Skip to comments.NYers to NYPD: 'I Do Not Consent to Being Searched'
Posted on 07/22/2005 11:06:07 AM PDT by BigFinn
Reacting to the NYPD's announcement Thursday afternoon that police would randomlybut routinelysearch the bags of commuters, one concerned New Yorker quickly created a way for civil libertarians to make their views black-and-white. In a few outraged moments, local immigrant rights activist Tony Lu designed t-shirts bearing the text, "i do not consent to being searched." The minimalist protest-wear can be purchased here, in various styles and sizes. (Lu will not get a cut. The shirts' manufacture, sale, and shipment, will be handled by the online retailer. Lu encourages budget-conscious New Yorkers to make their own and wear them everywhere.)
Police Commissioner Raymond Kelly had announced the legally obviousthat New Yorkers are free to decline a search and "turn around and leave." But Lu, who is a lawyer at Urban Justice Center, warned that even well-intentioned cops could interpret people's natural nervousness or anger as "reasonable suspicion." The possibility of unjustified interrogation and even arrest is real, Lu said.
Although police promised they would not engage in racial profiling, Lu said that, as with all street-level policing, people of color and poor immigrants would be particularly vulnerable, especially if encounters lead to arrests.
Because everyone should have something to hide.
Well, they could call the INS, but if they're anywhere like what happens in the county where I work...we had about fourteen illegal immigrants in jail. We called the INS, they said, we don't want 'em, let 'em go.
I can relate. I find reading supreme court opinions (and the occasional appelate decision to be extremely enlightening. (Google: cornell, supreme court). I read most of them, and have found it to be interesting to thread my way back through opinions cited by the court. Seeing how the precidents evolve over time (almost always to the detriment of our personal liberty) has been eye-opening. Much of the time it is depressing, but occasionally you'll find some real gems. I absolutely love reading Scalia and Thomas. They are especially good reading when dissenting.
If I could have absolute power for 24 hours, I'd scrap every bit of jurisprudence except certain aspects of the "incorporation" doctrine from the last century and return the US Code to what it was in 1910, with a few allowances made for subsequent technological advances. Two great side benefits to this would immediately accrue to us.
You've never been to Manhattan apparently. Muslims from every racial group live here. My last cab driver was a white man from Algeria.I know this because he told me so.
Are you suggesting we just continue to leave our borders, and immigration policies as they are?
I did not say that.
So do you agree our border security and immigration policies should be dramatically reformed and increased?
Yes, I do.
I just googled < mole people new york >
My point revolves around the "slippery slope".
I'll tell you what's unreasonable about it. It's unreasonable to have these security measures put in place by a "police force" that operates according to its own rules and regulations, and operates outside many of the laws that ordinary citizens are required to obey.
One of the interesting aspects of the U.S. Constitution is that the phrase "law enforcement" is nowhere to be found in the entire document. At the time the Consitution was written there was no such thing as a "police department" as we now understand the concept. Through most of this nation's history, "law enforcement" was seen as a mechanism for ensuring the orderly prosecution of criminals rather than as a mechanism for protecting the public. A sheriff on the frontier, for example, was not there to protect law-abiding citizens from criminal -- he was there to protect the accused criminal from the law-abiding citizen by ensuring that the accused criminal was given a fair trial in a court of law instead of facing "frontier justice" or other acts of retribution outside the law. With the right to keep and bear arms enshrined in the Second Amendment, the notion that there was any need for government to provide protection on a daily basis for each and every U.S. citizen would have been looked upon as childish idiocy.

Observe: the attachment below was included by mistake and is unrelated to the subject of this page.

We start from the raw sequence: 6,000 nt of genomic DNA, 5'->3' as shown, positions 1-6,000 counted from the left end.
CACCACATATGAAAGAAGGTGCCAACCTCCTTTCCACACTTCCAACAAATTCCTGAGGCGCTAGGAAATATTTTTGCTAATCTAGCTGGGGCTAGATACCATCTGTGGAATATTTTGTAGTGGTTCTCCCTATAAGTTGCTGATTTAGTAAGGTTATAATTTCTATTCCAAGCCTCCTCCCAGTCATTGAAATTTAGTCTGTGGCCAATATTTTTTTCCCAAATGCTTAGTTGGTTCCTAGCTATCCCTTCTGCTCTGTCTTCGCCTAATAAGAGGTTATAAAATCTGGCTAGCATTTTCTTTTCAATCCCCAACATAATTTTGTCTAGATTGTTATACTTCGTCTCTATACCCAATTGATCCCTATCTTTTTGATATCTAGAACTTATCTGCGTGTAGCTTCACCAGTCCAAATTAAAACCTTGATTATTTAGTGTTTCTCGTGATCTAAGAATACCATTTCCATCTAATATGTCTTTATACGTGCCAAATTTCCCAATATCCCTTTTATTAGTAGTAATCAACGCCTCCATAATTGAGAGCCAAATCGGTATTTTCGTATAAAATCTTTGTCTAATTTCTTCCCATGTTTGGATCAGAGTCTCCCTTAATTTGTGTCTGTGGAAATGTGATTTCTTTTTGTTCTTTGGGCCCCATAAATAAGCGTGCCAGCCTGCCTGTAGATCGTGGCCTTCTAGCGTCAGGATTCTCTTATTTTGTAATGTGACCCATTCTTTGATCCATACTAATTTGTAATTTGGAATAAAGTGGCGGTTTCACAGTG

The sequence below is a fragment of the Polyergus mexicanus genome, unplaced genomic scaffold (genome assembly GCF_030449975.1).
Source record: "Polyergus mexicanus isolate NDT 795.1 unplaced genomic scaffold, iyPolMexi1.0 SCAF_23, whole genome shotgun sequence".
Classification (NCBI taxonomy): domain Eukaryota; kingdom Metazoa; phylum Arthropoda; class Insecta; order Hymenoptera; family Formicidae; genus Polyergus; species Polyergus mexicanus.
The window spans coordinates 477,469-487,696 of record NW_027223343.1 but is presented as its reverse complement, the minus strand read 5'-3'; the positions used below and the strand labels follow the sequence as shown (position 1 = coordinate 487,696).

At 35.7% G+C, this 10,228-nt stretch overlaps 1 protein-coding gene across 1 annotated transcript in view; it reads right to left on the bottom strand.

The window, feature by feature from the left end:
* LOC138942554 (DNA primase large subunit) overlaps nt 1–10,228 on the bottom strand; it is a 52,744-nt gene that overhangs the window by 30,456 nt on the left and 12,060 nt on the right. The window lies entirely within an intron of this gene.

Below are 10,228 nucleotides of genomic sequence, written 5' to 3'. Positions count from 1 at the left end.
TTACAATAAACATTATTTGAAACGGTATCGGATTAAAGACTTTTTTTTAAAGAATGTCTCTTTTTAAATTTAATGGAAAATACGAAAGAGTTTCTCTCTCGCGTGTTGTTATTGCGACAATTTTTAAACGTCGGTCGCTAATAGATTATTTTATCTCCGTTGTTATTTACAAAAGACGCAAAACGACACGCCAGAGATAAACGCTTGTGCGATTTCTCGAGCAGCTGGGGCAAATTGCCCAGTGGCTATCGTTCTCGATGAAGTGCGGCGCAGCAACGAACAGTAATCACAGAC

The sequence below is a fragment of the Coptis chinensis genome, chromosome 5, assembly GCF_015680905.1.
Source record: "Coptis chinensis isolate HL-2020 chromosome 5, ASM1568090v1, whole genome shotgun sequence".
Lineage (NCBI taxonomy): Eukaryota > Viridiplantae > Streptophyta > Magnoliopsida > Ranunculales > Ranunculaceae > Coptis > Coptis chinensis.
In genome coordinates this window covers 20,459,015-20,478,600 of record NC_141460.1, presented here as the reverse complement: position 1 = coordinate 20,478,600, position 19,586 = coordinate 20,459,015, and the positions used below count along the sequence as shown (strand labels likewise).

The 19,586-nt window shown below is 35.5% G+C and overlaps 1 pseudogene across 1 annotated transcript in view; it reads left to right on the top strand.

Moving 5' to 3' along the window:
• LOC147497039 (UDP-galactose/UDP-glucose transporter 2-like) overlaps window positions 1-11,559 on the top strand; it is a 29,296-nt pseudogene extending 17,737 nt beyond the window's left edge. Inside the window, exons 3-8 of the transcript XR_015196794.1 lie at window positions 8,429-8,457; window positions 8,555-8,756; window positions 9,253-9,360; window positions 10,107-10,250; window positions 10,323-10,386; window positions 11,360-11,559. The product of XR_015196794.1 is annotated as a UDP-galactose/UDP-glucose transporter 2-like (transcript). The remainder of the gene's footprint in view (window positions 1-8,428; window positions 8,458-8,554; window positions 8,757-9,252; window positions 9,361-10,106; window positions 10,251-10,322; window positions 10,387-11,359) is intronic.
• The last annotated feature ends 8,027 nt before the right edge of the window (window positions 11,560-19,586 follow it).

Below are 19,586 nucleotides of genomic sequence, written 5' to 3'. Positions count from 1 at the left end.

Provided the person being searched could be reasonably considered a bomber. Some 65 year old white dude is not reasonable. Two 20 year old Arab guys with backpacks and shifty eyes would give a reasonable reason to search. But with no racial profiling, all these searches are unreasonable.
Yes, I do.
OK. Since we still have millions entering undected, and we are still issuing thousands of visas to people from Mideastern countries, why do you think they have not?
They are, apparently, very territorial. You don't want to tangle with them. Plus, a lot of them are flat out psycho. They leave the track workers alone and some have children who -- get this! -- attend school. But they're generally to be avoided. Anyone who goes wandering around down there is asking for it.
Well I, (for one), have never/will never
have anything sinister to hide from LE
or airport security.
I've spent a lot of time over the last
20-odd years going through airport
security in many countries. Never had
a problem or resented it.
Agreed. I must admit though, it is good beer. :-)
So drive to New York. The good guys could use the extra firepower.
If most of what we now think of as "public entities" were turned over to private interests, the ACLU would be out of business because they would have no legal standing to file a suit on behalf of someone who claims to have been "mistreated" by a private business owner.
Your guess is as good as mine.
I've seen the error of my ways and will "off a pig" on my way home from work.
Perhaps then you'll respect me.
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